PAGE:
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Can 'Carbon Ranching' Offset Emissions In Calif.?

Second of a two-part series on California's climate policies. Read part 1.

Climate experts are exploring the concept of growing dense fields of weeds to help soak up carbon dioxide from the atmosphere.

Just over a year from now, California will begin enforcing a set of laws that limit emissions of greenhouse gases from factories, power plants and, eventually, from vehicles.

So if you run a power plant in California, you might reduce your footprint by buying new, cleaner equipment. But that can be expensive.

Instead, you could help pay to protect a growing forest, because it sucks carbon dioxide out of the air. Or you could pay a farmer to capture methane from a pond of pig waste.

The market for these so-called greenhouse gas "offsets" is growing, and people are angling to come up with new kinds of offsets. One potential bumper crop lies in the state's huge agricultural heartland — the San Joaquin Valley, a place where biologist Whendee Silver spends a lot of time.

"What we found was that this area was a really big source of greenhouse gases," she says on a walk across some of the valley's prime grazing land.

Silver, a professor at the University of California, Berkeley, measures greenhouse gases coming up out of the peat-rich soil — carbon dioxide, nitrous oxide and methane. She's looking for ways to reduce those gases, and that could create offsets that farmers and ranchers could sell to businesses trying to reduce their carbon footprint.

One way to cork up those gases is to flood the peatland and grow a tall grass called tule. Silver and Berkeley environmental scientist Dennis Baldocchi point to a field of densely packed reeds about 12 feet high, swaying in the wind. Over centuries, this stuff breaks down into peat soil.

The soil in the wetlands area is dark and rich in carbon. Flooding of the land traps carbon from the air in the reeds and soil.
Christopher Joyce / NPR
The soil in the wetlands area is dark and rich in carbon. Flooding of the land traps carbon from the air in the reeds and soil.

"These things have grown in this region for about 10,000 years or so," says Baldocchi, who grew up here on a walnut farm. "You can stick your hand down if you want to feel the stuff and see."

He bends over and scoops a handful of black, stinking mud from the floods ground. "This is the stuff that will form the soils that are now being lost as this land is being drained."

"Smell it," Silver says. "Do you smell the sulfur? That tells you that the air is gone. Take a good sniff. It smells like rotten eggs."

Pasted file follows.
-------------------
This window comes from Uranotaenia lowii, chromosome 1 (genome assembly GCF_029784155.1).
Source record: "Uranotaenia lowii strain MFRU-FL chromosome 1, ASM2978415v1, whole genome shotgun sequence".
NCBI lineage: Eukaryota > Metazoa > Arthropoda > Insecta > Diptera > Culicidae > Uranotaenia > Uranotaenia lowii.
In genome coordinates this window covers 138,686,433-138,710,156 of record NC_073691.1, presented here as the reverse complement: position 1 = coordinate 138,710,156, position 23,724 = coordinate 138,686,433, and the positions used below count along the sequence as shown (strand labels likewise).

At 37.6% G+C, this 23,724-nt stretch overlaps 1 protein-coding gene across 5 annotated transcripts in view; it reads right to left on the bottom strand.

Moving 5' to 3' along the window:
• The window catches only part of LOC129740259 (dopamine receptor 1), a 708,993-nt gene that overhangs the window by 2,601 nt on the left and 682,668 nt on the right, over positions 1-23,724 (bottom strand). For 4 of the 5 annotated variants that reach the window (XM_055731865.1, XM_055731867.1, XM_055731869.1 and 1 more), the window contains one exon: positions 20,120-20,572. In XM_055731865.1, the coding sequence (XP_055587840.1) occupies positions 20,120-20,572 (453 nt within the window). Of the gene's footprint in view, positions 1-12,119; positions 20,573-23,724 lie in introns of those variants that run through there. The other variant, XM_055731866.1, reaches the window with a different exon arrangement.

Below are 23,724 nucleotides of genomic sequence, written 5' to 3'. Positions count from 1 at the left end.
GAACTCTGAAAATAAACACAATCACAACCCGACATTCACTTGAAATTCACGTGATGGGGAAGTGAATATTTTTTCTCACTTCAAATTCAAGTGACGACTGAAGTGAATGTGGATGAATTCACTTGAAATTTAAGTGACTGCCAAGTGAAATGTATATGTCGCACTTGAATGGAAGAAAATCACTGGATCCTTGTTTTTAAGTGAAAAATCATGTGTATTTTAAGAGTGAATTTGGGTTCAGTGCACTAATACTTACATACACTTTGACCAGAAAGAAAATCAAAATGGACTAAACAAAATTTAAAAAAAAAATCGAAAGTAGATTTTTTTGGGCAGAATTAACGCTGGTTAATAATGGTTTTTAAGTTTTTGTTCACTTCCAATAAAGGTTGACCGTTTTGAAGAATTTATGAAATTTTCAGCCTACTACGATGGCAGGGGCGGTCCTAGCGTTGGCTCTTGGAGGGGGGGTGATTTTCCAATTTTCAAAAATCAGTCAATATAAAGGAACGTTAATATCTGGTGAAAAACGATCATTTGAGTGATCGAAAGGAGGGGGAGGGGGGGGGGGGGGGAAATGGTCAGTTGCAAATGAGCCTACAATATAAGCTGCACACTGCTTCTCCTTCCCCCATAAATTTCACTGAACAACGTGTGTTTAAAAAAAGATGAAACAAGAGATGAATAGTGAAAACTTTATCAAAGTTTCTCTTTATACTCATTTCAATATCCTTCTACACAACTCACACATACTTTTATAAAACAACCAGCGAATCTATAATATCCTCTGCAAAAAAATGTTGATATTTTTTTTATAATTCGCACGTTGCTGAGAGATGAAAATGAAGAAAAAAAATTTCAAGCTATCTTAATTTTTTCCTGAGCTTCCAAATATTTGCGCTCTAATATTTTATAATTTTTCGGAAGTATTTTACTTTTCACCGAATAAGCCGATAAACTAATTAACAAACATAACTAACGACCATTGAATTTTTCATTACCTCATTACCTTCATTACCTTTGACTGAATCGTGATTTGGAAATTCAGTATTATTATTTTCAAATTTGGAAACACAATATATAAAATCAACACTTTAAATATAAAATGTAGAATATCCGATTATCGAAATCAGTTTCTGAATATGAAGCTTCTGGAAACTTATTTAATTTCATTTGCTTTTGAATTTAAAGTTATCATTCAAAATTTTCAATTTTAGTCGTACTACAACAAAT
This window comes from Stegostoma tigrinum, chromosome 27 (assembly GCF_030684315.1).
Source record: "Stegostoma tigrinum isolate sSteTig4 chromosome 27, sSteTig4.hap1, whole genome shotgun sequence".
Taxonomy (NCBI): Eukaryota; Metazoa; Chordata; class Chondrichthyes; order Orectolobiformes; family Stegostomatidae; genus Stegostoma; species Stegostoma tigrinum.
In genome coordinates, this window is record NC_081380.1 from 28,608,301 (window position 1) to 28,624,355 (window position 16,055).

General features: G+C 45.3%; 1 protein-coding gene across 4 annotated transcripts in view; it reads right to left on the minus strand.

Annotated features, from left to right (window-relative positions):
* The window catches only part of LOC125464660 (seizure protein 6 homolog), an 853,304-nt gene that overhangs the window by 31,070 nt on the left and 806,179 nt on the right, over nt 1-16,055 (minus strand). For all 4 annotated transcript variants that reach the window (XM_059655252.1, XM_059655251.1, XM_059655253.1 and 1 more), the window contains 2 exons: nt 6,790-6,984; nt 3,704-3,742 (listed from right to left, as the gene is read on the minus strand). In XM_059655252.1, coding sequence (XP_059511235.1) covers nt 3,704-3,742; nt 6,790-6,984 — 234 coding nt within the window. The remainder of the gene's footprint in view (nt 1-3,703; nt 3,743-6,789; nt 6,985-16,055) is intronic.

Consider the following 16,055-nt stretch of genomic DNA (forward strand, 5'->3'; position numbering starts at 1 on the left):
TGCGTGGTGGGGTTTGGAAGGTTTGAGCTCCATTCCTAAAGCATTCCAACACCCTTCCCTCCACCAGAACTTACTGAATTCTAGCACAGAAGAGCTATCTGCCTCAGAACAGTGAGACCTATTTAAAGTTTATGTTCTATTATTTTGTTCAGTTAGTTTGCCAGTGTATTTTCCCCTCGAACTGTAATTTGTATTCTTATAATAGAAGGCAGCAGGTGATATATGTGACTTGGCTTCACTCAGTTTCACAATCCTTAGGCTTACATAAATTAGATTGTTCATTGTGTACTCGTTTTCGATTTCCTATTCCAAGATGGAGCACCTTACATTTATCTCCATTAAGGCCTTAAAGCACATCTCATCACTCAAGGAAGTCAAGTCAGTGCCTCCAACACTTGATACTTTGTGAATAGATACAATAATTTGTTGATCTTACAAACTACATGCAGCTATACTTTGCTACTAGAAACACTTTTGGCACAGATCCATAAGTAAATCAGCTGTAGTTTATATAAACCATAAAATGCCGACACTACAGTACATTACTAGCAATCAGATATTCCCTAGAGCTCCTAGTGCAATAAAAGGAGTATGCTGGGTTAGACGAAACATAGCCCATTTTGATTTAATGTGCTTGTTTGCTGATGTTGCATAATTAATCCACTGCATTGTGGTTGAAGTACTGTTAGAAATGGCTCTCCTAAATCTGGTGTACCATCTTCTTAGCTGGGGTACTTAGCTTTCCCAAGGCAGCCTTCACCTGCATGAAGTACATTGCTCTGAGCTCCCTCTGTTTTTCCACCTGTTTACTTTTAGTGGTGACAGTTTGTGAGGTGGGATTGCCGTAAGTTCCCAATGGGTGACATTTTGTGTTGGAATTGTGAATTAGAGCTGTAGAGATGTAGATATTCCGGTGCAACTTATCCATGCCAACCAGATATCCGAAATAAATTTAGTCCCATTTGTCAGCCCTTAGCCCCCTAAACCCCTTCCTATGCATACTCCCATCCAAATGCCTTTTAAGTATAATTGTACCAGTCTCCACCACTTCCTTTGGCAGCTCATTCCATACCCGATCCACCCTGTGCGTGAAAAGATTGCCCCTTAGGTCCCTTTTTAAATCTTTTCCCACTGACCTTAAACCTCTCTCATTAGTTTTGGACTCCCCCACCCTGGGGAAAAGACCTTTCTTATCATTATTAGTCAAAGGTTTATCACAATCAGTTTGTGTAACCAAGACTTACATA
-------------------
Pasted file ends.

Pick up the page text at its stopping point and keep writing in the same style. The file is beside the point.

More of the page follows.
The flooded soil means there's very little oxygen there. That keeps bacteria from chewing carbon from the soil and sending it up into the atmosphere. And as the reeds grow — and they grow fast — they suck carbon out of the atmosphere like a big sponge.

"I think it's pretty clear when you can see this beautiful green swath of wetland growing next to the brown hills at this time of year, you can see, this is carbon," Silver says. That's carbon taken out of the air and sequestered in the reeds and the soil.

Flooding would return the land to the way it used to be. However, that would reduce acreage for farmers and ranchers. But if they can get paid enough for the greenhouse gases they capture, it could be profitable. Local rice farmers are interested too, since they flood land to grow rice, and that could capture greenhouse gases too.

"Here we may have a small area, but it's a very, very intense carbon sink, and that's the strength of this project," Baldocchi says.

But there are kinks to work out. For example, flooding land may reduce emissions of carbon and nitrous oxide — both greenhouse gases — but increase methane, another greenhouse gas.

"So that's part of the reason we're looking at this," explains Silver. "How much methane comes out, how much carbon gets stored in, and is it sustainable? Can we keep that positive balance of carbon coming in?"

Silver calls this "carbon ranching" — an alternative to expensive retrofits at factories.

Derik Broekhoff is vice president for policy at Climate Action Reserve, which ensures that these offsets actually do what they're supposed to do: lower emissions. "A lot of these emission reductions you can do that a lot more cheaply so it reduces the overall cost," he says.

California officials are interested in carbon ranching in part because the state government needs to reduce emissions from its own facilities and vehicles. And it owns plenty of land in the delta.

Copyright 2020 NPR. To see more, visit https://www.npr.org.

Christopher Joyce is a correspondent on the science desk at NPR. His stories can be heard on all of NPR's news programs, including NPR's Morning Edition, All Things Considered, and Weekend Edition.
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